Wednesday, 18 March 2009

Translating in a time of war - call for blue beret linguists in Iraq in translation

A friend at work gave me a fascinating article from this month's Vie Protestante. It's an interview with Mathieu Guidère about his book Irak in translation: de l'art de perdre une guerre sans connaître la langue de son adversaire.

Guidère has worked both at the French military academy of Saint-Cyr and at the Pentagon looking at the role of translators and interpreters in conflict zones.

He has some interesting things to say about the war in Iraq being one which set out to win hearts and minds and was also one in which translators and interpreters played an important role.

Later in the interview he says that "translating in a time of war is about the art of using words of dialogue, diffusing situations which are filled with tension, using communication in a way which helps conflict resolution."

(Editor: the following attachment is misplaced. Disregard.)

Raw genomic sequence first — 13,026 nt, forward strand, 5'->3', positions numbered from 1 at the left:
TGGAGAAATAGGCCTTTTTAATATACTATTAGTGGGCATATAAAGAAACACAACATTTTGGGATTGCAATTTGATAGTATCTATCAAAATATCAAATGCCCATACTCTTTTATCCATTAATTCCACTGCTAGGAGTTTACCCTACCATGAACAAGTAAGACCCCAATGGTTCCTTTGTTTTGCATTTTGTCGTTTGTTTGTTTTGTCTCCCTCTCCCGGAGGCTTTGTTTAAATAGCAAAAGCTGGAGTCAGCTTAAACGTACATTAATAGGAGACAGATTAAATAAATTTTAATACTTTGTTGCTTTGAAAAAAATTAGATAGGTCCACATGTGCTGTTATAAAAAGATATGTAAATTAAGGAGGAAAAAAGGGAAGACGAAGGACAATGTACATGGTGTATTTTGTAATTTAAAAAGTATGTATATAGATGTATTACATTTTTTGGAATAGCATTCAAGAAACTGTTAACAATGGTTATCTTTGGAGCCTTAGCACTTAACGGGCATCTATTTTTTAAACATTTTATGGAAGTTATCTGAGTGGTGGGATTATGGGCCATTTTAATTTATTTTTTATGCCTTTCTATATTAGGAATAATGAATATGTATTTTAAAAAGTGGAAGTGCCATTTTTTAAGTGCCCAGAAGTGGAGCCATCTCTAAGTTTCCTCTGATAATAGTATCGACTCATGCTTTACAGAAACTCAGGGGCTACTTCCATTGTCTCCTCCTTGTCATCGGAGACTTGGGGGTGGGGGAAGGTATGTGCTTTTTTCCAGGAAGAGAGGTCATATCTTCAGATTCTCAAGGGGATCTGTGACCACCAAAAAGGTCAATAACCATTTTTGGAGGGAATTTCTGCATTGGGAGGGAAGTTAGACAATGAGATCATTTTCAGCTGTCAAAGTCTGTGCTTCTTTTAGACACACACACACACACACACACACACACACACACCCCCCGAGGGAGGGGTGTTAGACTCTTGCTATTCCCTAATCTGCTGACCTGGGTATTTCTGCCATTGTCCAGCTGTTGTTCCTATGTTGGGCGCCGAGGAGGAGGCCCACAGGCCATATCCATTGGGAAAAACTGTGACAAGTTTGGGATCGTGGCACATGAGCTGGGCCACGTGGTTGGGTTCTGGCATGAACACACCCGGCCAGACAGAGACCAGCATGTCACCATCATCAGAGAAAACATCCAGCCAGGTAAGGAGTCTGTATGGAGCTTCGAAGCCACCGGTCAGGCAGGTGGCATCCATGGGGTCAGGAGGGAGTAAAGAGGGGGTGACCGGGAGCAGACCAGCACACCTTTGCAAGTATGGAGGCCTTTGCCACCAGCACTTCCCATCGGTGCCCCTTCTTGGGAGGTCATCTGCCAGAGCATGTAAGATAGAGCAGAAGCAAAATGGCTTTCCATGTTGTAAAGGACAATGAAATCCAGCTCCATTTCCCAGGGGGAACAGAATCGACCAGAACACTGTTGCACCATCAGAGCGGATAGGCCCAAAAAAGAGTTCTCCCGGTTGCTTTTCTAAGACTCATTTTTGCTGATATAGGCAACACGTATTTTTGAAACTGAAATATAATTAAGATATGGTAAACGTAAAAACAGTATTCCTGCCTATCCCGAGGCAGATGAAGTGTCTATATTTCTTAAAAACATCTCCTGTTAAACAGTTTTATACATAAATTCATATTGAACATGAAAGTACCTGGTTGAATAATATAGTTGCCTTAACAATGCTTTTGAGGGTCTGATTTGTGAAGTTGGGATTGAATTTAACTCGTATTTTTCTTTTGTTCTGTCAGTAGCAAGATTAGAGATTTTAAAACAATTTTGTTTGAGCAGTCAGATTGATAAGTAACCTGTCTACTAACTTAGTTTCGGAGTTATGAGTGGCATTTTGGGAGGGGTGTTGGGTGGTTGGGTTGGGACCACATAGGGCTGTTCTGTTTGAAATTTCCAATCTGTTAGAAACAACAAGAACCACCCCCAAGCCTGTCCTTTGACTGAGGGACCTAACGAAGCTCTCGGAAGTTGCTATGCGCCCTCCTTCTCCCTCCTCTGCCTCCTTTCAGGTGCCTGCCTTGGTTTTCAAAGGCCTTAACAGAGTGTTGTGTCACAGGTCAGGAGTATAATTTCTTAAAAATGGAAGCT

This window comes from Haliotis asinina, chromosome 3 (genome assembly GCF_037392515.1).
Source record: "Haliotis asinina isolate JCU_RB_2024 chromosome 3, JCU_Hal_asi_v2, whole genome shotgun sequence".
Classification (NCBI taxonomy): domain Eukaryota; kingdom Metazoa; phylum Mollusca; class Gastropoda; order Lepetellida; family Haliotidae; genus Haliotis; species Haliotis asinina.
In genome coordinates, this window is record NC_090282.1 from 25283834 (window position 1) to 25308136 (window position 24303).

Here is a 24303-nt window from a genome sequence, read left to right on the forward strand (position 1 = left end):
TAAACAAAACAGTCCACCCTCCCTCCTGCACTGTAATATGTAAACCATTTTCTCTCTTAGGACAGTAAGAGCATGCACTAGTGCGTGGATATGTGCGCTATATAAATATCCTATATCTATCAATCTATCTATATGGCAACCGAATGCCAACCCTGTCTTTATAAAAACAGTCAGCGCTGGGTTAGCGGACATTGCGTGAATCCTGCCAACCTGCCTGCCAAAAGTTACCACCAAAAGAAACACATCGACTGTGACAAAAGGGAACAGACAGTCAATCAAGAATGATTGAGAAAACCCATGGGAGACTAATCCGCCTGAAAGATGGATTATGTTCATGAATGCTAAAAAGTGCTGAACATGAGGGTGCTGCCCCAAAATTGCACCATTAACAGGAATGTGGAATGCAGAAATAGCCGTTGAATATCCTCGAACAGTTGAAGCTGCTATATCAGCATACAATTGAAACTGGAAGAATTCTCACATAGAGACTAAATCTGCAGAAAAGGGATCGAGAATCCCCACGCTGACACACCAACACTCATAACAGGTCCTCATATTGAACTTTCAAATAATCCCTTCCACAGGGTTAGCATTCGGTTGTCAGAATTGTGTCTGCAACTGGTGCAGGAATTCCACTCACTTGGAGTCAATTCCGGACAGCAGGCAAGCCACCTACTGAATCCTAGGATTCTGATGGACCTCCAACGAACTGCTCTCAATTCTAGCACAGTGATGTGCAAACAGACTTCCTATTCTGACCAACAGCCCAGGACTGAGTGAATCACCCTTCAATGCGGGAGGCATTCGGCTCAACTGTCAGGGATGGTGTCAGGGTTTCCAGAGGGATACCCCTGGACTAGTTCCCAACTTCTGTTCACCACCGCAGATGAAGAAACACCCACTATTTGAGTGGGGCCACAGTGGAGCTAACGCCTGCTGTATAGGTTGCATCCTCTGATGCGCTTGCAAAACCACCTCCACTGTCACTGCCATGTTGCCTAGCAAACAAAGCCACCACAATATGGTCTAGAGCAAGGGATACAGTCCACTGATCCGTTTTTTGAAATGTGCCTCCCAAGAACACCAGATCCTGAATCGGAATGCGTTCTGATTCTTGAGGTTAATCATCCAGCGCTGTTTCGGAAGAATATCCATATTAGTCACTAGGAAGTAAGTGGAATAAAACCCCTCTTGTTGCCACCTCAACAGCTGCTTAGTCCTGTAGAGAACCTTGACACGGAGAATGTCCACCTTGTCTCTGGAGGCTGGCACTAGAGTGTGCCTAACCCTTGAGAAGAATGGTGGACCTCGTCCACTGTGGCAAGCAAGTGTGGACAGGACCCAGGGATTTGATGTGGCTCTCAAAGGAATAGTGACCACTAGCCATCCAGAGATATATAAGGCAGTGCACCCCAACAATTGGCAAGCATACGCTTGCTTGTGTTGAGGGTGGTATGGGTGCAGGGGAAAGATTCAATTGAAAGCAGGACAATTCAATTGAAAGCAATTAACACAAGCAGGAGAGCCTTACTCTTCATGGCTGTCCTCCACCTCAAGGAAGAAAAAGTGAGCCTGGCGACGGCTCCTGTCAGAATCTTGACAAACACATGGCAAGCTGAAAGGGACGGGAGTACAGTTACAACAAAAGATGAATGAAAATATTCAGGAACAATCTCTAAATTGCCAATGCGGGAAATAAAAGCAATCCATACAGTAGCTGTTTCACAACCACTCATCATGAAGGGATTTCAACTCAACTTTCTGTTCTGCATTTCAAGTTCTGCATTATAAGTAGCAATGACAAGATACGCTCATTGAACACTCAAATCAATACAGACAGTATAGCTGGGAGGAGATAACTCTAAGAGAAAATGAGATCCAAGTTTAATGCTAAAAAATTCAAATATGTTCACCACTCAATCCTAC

The interviewer asks outright whether the war might have been won if Bush had been able to use more translators and interpreters and Guidère's reply is very interesting:

"It not so much the quantity of as the quality which was the problem in this war. Taxi drivers or pizza delivery delivery people were recruited so long as they had three words of Arabic. The people recruited were both badly trained and badly managed"

It's not always easy to argue for quality in translation and I'm not sure I want to use potentially winning wars as one of the arguments. He ends the interview by saying that there needs to be a specially trained section of blue beret linguists at the UN. An interesting idea!
Guidère teaches at the University of Geneva's Ecole de Traduction et Interprétation.